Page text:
In addition to Leroy, Nina’s mother acts as another environmental pressure in this movie that contributes to her loss of sanity. Nina’s mother is an overbearing and hovering presence in Nina’s life, constricting her freedom and treating her grown daughter like she is still a child, tying her shoes, cutting her nails, monitoring the guests who enter their apartment, and not allowing Nina to change her bedroom from it’s childhood state. Her mother is so terrified of Nina growing up and leaving that her overflowing fear starts to hold Nina back, forcing her to act as a child in the body and life of an adult. This preserved childlike innocence is lost over the course of the film as she begins to experience schizophrenia, which is symbolised in Nina’s struggle in capturing the role of the black swan perfectly, a contrast to the purity of the white swan’s role which she mastered easily. Under these strains, Nina begins to hallucinate, her visions growing in their intensity from her seeing separate versions of herself, to seeing pictures move, to losing track of time and imagining interactions and events that never occurred. These illusions span between her being cast as the lead to the opening performance, to where the climax of the film occurs and she hallucinates stabbing and killing another dancer, only to find out at the end of the film that the dancer is unharmed and the one she stabbed was herself, blood spilling out onto her white costume as she passes out after the finale of her performance ends and the curtains close. I was perfect, Nina softly exclaimed as life left her, a smile on her face as she spoke the past-tense statement, her expression one of finality, a reaction to the realization that any future reference to her perfection would be a reference to her past, to her short and ending life.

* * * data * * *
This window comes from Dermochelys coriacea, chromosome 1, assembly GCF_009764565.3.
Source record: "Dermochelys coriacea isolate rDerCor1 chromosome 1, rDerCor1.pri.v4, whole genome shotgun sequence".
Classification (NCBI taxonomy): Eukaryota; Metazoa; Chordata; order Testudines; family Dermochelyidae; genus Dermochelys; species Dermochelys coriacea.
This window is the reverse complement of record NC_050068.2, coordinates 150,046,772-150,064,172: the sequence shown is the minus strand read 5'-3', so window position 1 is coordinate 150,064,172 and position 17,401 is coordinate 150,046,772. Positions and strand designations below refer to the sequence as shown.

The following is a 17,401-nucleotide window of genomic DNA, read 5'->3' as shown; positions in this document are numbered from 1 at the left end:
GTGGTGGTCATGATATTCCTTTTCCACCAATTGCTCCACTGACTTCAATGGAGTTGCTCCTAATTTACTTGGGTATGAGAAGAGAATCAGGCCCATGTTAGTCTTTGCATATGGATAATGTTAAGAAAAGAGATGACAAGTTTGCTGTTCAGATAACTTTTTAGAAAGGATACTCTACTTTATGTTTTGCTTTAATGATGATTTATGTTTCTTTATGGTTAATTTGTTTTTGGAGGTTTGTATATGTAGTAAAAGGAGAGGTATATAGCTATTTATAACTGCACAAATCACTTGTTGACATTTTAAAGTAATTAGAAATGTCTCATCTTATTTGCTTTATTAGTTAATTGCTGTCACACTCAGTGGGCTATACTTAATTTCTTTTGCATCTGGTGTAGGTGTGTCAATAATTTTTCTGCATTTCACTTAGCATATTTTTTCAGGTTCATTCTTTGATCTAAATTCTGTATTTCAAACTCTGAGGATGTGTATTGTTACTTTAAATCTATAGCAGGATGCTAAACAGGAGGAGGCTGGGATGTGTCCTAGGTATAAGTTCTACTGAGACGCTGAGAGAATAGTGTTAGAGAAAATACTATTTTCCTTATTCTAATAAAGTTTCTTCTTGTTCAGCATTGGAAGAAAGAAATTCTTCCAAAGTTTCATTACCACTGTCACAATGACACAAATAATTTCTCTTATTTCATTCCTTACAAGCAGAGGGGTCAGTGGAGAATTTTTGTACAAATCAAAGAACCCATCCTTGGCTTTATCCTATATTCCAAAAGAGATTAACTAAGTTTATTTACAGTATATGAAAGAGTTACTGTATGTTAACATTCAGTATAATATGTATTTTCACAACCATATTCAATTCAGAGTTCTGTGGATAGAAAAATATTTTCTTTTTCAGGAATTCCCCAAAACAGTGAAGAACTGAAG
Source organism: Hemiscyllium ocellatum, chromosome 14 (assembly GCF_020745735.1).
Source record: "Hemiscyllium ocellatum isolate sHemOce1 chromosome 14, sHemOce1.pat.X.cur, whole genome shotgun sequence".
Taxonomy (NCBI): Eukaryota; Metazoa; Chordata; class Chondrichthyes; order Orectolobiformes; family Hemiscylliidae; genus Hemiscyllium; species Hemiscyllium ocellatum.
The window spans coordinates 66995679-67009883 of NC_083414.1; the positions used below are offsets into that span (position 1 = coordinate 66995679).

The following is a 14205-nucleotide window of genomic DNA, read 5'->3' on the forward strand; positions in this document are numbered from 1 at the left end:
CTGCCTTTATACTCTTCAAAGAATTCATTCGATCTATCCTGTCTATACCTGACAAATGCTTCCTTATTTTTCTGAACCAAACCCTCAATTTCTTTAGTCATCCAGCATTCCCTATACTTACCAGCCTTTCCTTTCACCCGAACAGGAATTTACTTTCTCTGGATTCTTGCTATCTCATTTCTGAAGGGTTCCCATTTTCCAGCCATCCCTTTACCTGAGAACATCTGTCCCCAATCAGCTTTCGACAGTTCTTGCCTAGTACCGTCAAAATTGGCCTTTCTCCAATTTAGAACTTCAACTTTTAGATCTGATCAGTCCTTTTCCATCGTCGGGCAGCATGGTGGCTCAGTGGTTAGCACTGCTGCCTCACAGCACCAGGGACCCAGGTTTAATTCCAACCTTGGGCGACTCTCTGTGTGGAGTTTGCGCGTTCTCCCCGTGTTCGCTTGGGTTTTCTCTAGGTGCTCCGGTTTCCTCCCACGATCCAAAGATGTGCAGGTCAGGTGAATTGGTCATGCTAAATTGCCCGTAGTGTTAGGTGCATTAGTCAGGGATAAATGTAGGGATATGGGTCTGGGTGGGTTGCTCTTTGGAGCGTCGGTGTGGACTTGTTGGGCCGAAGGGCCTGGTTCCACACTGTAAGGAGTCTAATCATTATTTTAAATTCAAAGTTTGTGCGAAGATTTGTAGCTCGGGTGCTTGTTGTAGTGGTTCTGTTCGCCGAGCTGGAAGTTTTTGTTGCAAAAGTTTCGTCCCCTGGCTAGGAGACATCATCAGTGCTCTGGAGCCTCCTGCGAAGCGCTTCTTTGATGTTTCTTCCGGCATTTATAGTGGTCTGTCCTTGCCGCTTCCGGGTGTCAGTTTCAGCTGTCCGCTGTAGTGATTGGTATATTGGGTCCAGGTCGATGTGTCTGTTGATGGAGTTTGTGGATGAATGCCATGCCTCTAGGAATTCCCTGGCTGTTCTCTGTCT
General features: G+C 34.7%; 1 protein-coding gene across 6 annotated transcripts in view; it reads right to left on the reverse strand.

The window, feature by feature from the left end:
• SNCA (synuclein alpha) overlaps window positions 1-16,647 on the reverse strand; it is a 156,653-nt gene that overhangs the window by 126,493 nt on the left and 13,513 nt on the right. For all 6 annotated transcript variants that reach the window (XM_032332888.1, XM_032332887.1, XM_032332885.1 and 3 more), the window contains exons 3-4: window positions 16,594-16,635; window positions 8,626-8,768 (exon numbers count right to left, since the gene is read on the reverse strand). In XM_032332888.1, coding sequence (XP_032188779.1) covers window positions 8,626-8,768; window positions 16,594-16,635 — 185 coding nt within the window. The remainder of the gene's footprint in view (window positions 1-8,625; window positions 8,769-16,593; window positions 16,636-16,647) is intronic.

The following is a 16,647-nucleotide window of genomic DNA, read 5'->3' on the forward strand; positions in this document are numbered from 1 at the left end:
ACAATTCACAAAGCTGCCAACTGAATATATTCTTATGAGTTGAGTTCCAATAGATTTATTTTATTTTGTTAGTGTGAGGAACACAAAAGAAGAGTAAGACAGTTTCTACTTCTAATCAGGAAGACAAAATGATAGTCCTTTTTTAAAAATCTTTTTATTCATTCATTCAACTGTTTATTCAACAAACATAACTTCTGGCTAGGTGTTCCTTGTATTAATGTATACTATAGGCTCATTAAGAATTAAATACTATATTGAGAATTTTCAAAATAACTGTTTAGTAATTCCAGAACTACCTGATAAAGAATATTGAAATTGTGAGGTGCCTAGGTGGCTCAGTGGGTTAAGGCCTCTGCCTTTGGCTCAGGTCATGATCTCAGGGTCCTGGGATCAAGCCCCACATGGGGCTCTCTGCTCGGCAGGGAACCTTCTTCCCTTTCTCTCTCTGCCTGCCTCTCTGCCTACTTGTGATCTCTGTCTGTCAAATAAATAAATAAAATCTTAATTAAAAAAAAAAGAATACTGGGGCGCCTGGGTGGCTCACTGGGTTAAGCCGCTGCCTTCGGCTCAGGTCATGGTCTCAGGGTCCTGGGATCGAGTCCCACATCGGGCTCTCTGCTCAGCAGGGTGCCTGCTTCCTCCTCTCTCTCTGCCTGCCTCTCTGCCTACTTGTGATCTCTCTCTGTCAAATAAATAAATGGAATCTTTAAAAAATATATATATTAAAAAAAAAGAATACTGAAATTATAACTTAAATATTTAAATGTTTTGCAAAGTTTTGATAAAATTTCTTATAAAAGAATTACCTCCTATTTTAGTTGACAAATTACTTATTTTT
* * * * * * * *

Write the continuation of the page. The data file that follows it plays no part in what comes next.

Both Perfect Blue and Black Swan demonstrate a similar warning, a similar point, capturing their viewers in a dramatized testimony of the damaging environment that women in the performance industry face, and the detrimental outcome that can result. These films exhibit how the performance industry only allows its female participants a short-lived glory, manipulating them into subscribing to the belief that it is better to fall from grace than to never reach it at all. Success must come with a taxing cost, but it is worth it to pay. She can only embody greatness if she empties herself out of everything that makes her human. Her flaws take up too much space, her personage needs to be scooped out so that greatness can fill her up just as quickly as it departs, heading for its next victim and leaving her empty and used, with nothing left inside but the ghost of passion. Leaving her disposable, leaving her disposed.